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Research In Motion customers can now get their hands on the much anticipated BB10 operating system-based smartphones. BB10 faced numerous development delays and even missed some launch deadlines as the company was fine tuning the bits and pieces of the new phone. Along with the launch of BB10, the company took a major decision to change its identity and henceforth will be known as BlackBerry.
The Canadian handset manufacturer has innovated and designed two new LTE enabled smartphones based on its QNX software, which is compatible with various open-source coding languages. The newly launched Blackberry Z10 is a full touch screen smartphone while BlackBerry Q10 includes both touch and physical keyboard options.
The latest smartphones have a much faster and smarter operating system (OS) than the predecessors and have features like 1.5GHz dual core processors, 2GB RAM, 16GB storage and an expandable memory card slot. Additionally, the phone has an astonishing camera, a superfast browser and is preloaded with social sites like Facebook (FB - Analyst Report), Twitter, Foursquare and LinkedIn (LNKD - Analyst Report).
In an effort to lure back its enterprise clients, the company has added Microsoft Corporation’s (MSFT - Analyst Report) Exchange ActiveSync, which allows its customers to get access of their work related mails. Furthermore, win a share of the booming video conferencing market the company has added Cisco’s (CSCO - Analyst Report) WebEx technology, which will allow instant messaging, IP-based voice calls and conferencing to its users via smartphones.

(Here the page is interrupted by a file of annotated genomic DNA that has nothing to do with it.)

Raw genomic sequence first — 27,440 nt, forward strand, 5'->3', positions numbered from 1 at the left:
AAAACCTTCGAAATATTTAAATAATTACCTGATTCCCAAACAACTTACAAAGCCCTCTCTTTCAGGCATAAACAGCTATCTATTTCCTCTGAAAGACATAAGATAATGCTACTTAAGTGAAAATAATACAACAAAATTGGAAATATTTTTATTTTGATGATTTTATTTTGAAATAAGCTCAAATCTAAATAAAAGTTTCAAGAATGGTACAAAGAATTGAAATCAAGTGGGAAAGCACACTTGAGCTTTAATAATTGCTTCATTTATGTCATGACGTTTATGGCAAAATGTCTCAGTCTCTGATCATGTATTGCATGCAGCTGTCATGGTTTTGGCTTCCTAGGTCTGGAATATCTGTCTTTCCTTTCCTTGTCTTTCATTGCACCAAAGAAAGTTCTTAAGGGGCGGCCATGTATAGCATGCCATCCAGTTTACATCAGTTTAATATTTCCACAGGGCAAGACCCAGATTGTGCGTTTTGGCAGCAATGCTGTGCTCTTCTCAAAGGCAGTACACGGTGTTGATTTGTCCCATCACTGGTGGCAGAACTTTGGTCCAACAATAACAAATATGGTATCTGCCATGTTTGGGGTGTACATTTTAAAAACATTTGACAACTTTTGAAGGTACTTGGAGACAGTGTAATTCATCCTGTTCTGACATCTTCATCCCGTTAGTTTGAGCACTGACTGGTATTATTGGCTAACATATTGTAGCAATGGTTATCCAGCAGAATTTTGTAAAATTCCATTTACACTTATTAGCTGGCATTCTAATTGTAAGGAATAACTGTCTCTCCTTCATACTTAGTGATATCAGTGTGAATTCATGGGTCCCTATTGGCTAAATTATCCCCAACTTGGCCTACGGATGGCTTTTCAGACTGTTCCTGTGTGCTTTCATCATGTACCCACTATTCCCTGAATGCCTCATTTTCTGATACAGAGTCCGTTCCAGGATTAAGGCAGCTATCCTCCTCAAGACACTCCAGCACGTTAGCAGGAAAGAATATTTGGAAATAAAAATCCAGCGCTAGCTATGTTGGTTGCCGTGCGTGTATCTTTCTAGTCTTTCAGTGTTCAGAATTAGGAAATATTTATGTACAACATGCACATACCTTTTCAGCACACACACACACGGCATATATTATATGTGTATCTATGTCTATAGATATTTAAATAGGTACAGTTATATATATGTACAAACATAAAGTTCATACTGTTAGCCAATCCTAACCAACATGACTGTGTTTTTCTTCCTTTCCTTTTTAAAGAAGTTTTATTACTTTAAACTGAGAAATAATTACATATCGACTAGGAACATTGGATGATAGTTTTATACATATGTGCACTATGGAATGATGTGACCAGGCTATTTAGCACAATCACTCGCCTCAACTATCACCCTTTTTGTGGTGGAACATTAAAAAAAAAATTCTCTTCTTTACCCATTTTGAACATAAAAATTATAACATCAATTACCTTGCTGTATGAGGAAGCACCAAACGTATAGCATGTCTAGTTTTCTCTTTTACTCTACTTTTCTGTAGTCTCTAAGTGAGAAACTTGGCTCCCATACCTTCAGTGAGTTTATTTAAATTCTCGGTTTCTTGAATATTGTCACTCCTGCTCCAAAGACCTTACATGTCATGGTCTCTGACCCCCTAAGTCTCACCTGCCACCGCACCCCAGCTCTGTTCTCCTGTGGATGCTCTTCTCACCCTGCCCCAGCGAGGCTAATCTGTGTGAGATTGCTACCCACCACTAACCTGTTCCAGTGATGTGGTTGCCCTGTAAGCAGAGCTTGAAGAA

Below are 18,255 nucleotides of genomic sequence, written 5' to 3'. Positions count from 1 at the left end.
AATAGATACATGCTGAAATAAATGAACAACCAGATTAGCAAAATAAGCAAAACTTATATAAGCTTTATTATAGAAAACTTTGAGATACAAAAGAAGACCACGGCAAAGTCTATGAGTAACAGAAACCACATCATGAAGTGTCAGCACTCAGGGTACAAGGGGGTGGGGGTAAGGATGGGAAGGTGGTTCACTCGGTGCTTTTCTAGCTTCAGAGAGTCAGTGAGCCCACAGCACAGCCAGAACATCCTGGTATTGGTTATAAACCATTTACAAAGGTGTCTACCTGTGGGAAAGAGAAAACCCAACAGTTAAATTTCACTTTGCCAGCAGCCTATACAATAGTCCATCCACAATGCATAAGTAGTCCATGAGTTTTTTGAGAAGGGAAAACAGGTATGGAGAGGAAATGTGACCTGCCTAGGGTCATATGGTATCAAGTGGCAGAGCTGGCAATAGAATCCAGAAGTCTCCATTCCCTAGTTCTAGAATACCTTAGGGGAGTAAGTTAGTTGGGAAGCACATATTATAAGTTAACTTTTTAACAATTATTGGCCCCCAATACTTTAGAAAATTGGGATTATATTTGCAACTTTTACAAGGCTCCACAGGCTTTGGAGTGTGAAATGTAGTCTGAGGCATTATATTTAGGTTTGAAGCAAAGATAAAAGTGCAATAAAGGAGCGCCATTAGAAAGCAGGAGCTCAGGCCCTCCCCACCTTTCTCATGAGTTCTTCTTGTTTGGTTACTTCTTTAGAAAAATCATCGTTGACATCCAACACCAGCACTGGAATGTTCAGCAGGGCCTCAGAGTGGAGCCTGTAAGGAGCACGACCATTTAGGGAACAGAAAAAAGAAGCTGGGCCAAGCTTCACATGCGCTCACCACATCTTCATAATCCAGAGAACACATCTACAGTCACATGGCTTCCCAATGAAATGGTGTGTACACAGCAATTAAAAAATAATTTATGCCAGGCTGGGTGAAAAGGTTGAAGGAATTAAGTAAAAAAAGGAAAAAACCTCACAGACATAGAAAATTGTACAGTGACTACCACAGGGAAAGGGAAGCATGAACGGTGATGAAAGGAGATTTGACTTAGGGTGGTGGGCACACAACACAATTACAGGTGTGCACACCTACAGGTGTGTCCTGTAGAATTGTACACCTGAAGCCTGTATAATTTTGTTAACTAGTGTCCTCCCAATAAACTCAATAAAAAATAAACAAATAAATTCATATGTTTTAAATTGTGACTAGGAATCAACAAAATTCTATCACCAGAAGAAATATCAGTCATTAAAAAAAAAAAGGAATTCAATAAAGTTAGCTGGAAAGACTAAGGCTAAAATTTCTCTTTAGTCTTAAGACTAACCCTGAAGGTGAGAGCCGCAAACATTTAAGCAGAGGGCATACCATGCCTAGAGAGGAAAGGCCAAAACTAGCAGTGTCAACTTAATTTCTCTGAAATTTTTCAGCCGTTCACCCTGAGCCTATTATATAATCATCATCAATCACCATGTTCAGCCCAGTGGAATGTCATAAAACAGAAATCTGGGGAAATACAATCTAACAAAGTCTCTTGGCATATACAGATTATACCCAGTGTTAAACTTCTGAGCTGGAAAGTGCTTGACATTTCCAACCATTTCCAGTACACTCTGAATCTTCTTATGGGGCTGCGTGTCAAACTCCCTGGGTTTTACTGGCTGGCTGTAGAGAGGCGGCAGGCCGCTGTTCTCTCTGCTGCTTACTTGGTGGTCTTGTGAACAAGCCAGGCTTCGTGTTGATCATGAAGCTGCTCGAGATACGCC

Research In Motion has come up with some exciting elements like BlackBerry Hub, Flow, Balance along with its existing BlackBerry Messenger service. The new contact management features will enable customers to check the blog posts, emails, tweets and recent updates of their phone contacts in one place, which will allow its customers to stay updated about their friends and relatives.
BB10 OS will support some of the most popular gaming applications including Angry Bird from Rovio. Though the struggling handset manufacturer has tied up with several application developers and has nearly 70,000 applications, it still lags in the application front to Android and iOS.
Research In Motion, once the global leader of smartphones has been struggling since the last 3-4 years, as they failed to identify consumers’ preferences and has been battling in a crowded smartphone market mainly dominated by Apple Inc.’s (AAPL - Analyst Report) iOS and Google Inc.’s (GOOG - Analyst Report) Android Platform.
However, the launch failed to energize the shareholders as the stock slumped 12.00% to close at $13.78 in Nasdaq on Wednesday. The delayed launch of the phone in the lucrative US market might have pulled the shares down.
After the dual changes it remains to be seen how the company reacts to upcoming challenges from Samsung’s Galaxy S4 and iPhone 5S handset launch.
Currently, Research In Motion carries a Zacks Rank #3 (Hold).